which they enter and so many be sea,
unannounced, dead. And drew my eyes away; The charmed water burnt lords that are cer
tainly expected; I looked upon the rotting
270 and yet there is a A still and awful red.
silent joy at their deck,
arrival. And there the dead men “Beyond the shadow of By the light of the
moon he beholdetb lay.
God's creatures of I watched the water-snakes:
the great calm. “I looked to heaven, and
They moved in tracks of
shining white, But or ever a prayer had
And when they reared, the gusht,
245 elfish light
Blue, glossy green, and
They coiled and swam;
and every track 280
Was a flash of golden fire.
250 Lay like a load on my weary “Ohappy living things! Their beauty and
their happiness. eye,
A spring of love gushed
from my heart, But the curse liv. “The cold sweat melted And I blessed them un- He blesseth them eth for him in the
from their limbs, eye of the dead
285 Nor rot nor reek did they: Sure my kind saint took The look with which they pity on me,
looked on me 255 And I blessed them unHad never passed away.
tried to pray;
in his heart.
“An orphan's curse would “The selfsame moment I The spell begins to
break drag to hell A spirit from on high; And from my neck so free
The Albatross fell off, and “And the coming wind did
290 roar more loud,
And the rain poured down
from one black cloud;
The moon was at its side:
never a jag,
The bodies of the “The loud wind never
ship's crew are inI dreamt that they were
reached the ship, spired, and the filled with dew;
Yet now the ship moved on! ship moves on; And when I awoke, it Beneath the lightning and rained.
the moon 300
The dead men gave a groan.
throat was cold,
they all uprose, 331
eyes; And still my body drank.
It had been strange, even
in a dream,
To have seen those dead
305 I was so light-almost
“The helmsman steered, I thought that I had died
the ship moved on; 335
Yet never a breeze up-blew;
The mariners all 'gan work
Where they were wont to sights and commo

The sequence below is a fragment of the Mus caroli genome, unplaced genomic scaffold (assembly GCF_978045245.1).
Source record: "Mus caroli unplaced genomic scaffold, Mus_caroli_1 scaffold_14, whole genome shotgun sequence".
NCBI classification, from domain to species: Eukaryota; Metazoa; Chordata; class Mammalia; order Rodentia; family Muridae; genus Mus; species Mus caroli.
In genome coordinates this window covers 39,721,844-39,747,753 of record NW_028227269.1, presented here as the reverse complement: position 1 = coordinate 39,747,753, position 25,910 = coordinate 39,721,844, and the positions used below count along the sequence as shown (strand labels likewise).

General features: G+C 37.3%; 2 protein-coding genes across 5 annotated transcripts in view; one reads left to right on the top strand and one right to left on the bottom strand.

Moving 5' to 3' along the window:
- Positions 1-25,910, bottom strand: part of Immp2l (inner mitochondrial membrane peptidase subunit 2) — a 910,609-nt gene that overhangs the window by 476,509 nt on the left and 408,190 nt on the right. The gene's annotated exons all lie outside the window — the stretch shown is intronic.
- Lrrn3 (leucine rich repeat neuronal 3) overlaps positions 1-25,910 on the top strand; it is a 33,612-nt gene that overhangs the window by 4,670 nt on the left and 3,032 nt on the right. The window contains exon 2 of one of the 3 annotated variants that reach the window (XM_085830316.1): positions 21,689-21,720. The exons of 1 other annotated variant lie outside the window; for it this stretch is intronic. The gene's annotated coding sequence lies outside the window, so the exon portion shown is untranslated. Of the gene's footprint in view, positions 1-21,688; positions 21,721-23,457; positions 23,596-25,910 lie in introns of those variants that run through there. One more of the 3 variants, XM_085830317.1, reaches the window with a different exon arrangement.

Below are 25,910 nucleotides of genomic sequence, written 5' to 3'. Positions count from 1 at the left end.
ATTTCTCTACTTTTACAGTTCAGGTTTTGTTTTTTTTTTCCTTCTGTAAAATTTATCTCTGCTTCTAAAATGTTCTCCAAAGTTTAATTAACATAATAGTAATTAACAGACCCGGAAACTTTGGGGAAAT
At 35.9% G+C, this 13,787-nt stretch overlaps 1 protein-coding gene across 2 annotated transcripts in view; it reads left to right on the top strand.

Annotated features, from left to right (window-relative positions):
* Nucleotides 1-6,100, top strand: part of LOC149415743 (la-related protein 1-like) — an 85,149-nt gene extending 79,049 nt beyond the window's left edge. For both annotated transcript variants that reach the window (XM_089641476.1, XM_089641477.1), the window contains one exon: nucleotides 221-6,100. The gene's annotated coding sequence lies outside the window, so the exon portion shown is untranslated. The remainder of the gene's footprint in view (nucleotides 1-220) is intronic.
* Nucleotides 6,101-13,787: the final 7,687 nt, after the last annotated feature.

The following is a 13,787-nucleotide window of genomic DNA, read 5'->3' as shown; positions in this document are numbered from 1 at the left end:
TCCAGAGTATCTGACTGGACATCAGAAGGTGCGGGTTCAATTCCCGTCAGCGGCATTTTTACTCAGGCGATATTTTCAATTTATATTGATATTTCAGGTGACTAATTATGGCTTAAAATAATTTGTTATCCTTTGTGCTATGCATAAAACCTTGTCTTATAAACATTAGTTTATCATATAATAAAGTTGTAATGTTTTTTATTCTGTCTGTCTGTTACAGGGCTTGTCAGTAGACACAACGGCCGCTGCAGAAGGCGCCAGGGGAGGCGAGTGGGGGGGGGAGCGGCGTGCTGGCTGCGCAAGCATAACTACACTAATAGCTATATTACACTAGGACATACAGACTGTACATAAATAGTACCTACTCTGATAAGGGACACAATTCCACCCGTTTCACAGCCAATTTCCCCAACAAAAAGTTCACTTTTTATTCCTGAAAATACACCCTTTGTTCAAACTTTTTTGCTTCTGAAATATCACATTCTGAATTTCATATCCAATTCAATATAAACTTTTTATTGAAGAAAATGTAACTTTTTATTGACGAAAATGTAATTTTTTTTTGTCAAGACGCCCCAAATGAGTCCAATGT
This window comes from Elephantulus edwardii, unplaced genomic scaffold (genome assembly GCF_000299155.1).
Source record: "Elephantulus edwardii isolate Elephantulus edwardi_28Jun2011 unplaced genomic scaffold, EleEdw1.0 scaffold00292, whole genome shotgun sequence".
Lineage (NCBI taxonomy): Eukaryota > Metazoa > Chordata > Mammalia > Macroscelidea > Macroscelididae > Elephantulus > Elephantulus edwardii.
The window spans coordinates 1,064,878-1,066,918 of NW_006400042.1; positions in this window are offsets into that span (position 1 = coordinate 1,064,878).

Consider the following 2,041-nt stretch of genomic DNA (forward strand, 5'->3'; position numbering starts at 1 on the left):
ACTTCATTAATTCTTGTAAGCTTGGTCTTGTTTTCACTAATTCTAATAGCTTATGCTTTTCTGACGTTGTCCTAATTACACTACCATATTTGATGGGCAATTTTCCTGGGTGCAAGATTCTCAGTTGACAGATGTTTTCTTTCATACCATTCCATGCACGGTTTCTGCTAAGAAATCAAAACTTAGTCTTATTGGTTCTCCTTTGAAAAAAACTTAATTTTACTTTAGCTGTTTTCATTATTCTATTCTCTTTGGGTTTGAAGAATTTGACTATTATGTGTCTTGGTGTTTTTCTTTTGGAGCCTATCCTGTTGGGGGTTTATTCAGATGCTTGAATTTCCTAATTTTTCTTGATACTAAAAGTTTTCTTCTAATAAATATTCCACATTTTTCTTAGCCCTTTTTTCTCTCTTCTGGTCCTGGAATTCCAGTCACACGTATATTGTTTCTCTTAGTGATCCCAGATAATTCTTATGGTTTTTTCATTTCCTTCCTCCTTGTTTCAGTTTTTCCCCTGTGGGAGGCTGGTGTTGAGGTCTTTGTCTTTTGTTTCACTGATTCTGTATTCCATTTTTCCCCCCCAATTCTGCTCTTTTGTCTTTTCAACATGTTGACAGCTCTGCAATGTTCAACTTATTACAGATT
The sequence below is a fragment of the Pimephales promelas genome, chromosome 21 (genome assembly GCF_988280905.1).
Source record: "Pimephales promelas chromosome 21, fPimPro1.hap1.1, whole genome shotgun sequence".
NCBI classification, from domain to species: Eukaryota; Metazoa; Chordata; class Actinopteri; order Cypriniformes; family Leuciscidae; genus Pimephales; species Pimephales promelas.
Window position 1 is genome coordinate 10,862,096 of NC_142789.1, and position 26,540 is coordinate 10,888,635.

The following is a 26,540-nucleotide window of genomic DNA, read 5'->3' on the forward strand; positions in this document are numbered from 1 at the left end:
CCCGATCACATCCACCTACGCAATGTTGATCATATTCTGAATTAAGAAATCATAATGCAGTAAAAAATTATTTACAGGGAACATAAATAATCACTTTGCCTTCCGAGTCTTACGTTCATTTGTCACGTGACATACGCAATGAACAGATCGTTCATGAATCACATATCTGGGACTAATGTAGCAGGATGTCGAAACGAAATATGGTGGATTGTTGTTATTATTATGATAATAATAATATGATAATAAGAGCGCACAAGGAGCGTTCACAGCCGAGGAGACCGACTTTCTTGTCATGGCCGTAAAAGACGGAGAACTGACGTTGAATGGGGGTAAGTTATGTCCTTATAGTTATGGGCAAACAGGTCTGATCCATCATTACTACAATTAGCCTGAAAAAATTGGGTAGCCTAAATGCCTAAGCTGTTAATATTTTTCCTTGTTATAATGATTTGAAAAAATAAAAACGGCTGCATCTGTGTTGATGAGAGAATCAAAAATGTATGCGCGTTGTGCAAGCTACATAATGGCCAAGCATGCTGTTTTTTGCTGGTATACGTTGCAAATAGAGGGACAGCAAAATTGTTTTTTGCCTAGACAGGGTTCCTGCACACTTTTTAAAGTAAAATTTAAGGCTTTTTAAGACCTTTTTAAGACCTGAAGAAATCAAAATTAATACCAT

They raised their limbs
like lifeless tools-
We were a ghastly crew.
"The body of my brother's
Stood by me, knee to knee:
315 And to and fro, and in and “I fear thee, ancient Marout,
345 The wan stars danced be- “Be calm, thou Weddingtween.
lonesome from the
But not by the 'Twas not those souls that Slowly and smoothly went
375 earth middle Which to their corses came Moved onward from beair, but by blessed troop of again,
neath. angelic spirits, sent down by the in- But a troop of spirits blest: vocation
“Under the keel nine
south pole carne Sweet sounds rose slowly That made the ship to go. on the ship as far
through their mouths, The sails at noon left off obedience to tbe And from their bodies
angelic troop, but
still requireth ven passed.
And the ship stood still geance.
“The sun, right up above
the mast, Slowly the sounds came
Had fixed her to the ocean;
But in a minute she 'gan
With a short uneasy mo
half her length,
the sea and air
It flung the blood into my
And I fell down in a swound.
ants of the element, That makes the heavens be I have not to declare;
take part in his mute.
them relate, one returned,
395 to the other, that “It ceased; yet still the sails made on
I heard, and in my soul penance longe and discerned
cient Mariner hath A pleasant noise till noon,
been accorded to Two voices in the air. the Polar Spirit. A noise like of a hidden brook “Is it he?' quoth one,
southward. In the leafy month of ‘is this the man? June,
370 By Him who died on cross, That to the sleeping woods With his cruel bow he laid all night
400 Singeth a quiet tune. The harmless Albatross. “Till noon we quietly sailed "The spirit who bideth on,
by himself Yet never a breeze did | In the land of mist and breathe: